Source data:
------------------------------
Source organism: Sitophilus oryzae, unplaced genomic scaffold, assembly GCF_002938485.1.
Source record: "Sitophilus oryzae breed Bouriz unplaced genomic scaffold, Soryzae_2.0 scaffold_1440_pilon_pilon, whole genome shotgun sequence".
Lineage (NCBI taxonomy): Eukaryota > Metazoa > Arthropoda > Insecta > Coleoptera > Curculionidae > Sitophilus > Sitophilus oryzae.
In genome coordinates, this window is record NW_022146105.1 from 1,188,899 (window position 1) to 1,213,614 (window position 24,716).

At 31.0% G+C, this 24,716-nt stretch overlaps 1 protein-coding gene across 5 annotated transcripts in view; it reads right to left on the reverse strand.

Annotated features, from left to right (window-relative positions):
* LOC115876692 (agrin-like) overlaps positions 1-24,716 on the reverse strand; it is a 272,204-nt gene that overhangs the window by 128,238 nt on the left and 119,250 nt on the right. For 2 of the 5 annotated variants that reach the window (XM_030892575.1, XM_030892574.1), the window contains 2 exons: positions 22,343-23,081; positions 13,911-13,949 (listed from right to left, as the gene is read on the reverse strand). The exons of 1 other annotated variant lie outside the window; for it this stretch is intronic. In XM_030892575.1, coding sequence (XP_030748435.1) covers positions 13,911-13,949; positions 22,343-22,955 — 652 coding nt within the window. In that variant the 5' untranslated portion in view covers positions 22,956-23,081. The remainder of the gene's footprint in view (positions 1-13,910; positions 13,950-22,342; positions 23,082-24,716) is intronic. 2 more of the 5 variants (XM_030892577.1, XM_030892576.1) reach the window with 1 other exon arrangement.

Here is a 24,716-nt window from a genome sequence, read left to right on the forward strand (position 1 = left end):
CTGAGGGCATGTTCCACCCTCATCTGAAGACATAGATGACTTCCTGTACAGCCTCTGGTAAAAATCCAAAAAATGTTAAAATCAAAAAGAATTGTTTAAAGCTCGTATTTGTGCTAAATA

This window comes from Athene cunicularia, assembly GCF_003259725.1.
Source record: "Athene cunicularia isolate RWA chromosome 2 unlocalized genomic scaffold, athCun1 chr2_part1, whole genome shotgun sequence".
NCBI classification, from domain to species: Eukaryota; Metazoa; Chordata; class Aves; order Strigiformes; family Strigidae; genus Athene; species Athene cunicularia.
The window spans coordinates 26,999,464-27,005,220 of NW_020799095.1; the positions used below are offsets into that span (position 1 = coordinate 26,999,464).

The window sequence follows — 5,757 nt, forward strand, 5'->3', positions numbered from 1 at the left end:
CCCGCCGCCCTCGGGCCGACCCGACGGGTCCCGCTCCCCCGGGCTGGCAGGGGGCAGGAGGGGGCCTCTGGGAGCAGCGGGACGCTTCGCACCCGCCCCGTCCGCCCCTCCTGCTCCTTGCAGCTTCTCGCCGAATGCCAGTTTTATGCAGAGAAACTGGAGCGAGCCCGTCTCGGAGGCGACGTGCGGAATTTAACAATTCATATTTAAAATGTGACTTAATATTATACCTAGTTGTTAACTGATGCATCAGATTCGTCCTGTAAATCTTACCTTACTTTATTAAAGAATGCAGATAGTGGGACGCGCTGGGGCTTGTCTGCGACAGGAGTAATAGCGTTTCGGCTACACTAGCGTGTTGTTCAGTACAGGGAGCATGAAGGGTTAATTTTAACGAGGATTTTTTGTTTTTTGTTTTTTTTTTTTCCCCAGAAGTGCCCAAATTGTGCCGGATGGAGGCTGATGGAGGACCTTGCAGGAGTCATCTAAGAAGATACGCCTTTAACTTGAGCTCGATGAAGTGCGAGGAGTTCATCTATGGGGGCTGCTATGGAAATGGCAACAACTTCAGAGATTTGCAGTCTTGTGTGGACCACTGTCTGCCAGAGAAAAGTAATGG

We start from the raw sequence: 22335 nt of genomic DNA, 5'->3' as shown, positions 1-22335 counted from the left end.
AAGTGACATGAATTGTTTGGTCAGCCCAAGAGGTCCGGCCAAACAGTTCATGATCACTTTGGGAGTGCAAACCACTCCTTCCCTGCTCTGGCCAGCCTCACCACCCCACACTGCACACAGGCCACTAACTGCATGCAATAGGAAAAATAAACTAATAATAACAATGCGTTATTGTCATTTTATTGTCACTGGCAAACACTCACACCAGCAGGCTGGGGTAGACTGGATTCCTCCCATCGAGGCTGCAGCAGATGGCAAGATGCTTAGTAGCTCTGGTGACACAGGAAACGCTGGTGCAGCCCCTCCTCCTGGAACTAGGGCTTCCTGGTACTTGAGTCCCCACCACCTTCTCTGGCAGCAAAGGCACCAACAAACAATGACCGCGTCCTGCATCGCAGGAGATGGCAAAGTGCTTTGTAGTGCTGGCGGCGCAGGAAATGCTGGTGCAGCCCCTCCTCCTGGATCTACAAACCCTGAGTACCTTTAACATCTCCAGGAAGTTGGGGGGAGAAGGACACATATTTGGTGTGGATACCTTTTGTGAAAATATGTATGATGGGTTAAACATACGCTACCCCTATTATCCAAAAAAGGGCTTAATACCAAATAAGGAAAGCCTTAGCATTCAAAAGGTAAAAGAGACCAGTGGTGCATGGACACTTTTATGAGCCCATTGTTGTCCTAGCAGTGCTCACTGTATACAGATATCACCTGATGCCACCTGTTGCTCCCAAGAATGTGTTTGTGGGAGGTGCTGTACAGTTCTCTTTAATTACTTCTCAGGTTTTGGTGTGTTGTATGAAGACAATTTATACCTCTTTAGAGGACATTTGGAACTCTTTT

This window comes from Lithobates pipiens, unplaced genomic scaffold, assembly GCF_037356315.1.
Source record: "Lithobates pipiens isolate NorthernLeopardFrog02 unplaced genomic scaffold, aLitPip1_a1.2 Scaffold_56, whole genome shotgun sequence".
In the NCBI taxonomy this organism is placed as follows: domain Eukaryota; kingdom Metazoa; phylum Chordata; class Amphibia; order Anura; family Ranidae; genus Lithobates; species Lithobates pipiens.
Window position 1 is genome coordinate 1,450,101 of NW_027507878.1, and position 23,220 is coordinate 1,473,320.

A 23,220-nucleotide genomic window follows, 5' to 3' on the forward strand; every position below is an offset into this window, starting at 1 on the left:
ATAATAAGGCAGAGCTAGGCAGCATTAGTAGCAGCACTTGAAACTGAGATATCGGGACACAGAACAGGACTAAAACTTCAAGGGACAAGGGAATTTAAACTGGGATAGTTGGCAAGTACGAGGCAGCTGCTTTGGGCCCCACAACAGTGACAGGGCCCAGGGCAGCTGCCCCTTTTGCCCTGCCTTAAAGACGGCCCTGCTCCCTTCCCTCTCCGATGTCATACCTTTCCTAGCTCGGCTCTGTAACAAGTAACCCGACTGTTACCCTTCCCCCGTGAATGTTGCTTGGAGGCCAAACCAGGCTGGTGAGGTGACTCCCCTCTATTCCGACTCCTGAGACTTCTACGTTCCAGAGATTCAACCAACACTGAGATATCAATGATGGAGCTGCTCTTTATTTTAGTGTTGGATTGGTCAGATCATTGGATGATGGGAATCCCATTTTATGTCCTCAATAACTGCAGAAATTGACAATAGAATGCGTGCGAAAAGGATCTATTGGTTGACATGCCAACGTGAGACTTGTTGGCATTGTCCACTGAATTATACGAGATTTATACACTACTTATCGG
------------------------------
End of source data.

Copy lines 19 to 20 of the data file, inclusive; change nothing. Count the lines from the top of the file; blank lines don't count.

Source record: "Lithobates pipiens isolate NorthernLeopardFrog02 unplaced genomic scaffold, aLitPip1_a1.2 Scaffold_56, whole genome shotgun sequence".
In the NCBI taxonomy this organism is placed as follows: domain Eukaryota; kingdom Metazoa; phylum Chordata; class Amphibia; order Anura; family Ranidae; genus Lithobates; species Lithobates pipiens.